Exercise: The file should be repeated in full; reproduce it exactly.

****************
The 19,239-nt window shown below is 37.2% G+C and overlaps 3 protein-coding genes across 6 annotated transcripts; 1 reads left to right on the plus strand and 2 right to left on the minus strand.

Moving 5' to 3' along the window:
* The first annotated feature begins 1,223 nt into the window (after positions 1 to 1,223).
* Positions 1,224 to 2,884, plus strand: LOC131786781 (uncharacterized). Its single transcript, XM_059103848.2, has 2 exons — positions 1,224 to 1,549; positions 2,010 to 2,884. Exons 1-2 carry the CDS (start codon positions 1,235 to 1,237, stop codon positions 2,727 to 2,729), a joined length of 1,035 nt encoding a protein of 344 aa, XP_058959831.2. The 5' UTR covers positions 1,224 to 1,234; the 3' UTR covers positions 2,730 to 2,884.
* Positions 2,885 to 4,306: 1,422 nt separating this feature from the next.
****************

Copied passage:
The 19,239-nt window shown below is 37.2% G+C and overlaps 3 protein-coding genes across 6 annotated transcripts; 1 reads left to right on the plus strand and 2 right to left on the minus strand.

Moving 5' to 3' along the window:
* The first annotated feature begins 1,223 nt into the window (after positions 1 to 1,223).
* Positions 1,224 to 2,884, plus strand: LOC131786781 (uncharacterized). Its single transcript, XM_059103848.2, has 2 exons — positions 1,224 to 1,549; positions 2,010 to 2,884. Exons 1-2 carry the CDS (start codon positions 1,235 to 1,237, stop codon positions 2,727 to 2,729), a joined length of 1,035 nt encoding a protein of 344 aa, XP_058959831.2. The 5' UTR covers positions 1,224 to 1,234; the 3' UTR covers positions 2,730 to 2,884.
* Positions 2,885 to 4,306: 1,422 nt separating this feature from the next.